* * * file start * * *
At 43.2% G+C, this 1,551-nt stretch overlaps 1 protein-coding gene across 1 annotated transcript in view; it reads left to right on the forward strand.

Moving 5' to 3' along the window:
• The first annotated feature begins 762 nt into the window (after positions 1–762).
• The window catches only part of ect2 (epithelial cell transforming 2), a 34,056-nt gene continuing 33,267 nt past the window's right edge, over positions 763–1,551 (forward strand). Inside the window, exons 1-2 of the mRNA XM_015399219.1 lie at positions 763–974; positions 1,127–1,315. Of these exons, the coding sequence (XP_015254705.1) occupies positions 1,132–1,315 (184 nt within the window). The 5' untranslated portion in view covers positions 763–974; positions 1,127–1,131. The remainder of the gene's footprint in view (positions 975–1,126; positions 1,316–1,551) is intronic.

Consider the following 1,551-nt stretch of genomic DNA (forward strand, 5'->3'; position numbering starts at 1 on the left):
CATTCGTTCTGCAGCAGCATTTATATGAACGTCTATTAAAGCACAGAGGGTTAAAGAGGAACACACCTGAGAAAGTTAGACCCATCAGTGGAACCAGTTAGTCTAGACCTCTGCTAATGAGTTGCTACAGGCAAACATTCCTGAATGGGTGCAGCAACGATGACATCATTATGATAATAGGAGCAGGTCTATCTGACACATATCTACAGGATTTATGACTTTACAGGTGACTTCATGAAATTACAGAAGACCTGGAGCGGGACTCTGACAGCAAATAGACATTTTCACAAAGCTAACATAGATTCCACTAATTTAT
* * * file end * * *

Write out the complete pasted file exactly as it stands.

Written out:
At 43.2% G+C, this 1,551-nt stretch overlaps 1 protein-coding gene across 1 annotated transcript in view; it reads left to right on the forward strand.

Moving 5' to 3' along the window:
• The first annotated feature begins 762 nt into the window (after positions 1–762).
• The window catches only part of ect2 (epithelial cell transforming 2), a 34,056-nt gene continuing 33,267 nt past the window's right edge, over positions 763–1,551 (forward strand). Inside the window, exons 1-2 of the mRNA XM_015399219.1 lie at positions 763–974; positions 1,127–1,315. Of these exons, the coding sequence (XP_015254705.1) occupies positions 1,132–1,315 (184 nt within the window). The 5' untranslated portion in view covers positions 763–974; positions 1,127–1,131. The remainder of the gene's footprint in view (positions 975–1,126; positions 1,316–1,551) is intronic.

Consider the following 1,551-nt stretch of genomic DNA (forward strand, 5'->3'; position numbering starts at 1 on the left):
CATTCGTTCTGCAGCAGCATTTATATGAACGTCTATTAAAGCACAGAGGGTTAAAGAGGAACACACCTGAGAAAGTTAGACCCATCAGTGGAACCAGTTAGTCTAGACCTCTGCTAATGAGTTGCTACAGGCAAACATTCCTGAATGGGTGCAGCAACGATGACATCATTATGATAATAGGAGCAGGTCTATCTGACACATATCTACAGGATTTATGACTTTACAGGTGACTTCATGAAATTACAGAAGACCTGGAGCGGGACTCTGACAGCAAATAGACATTTTCACAAAGCTAACATAGATTCCACTAATTTAT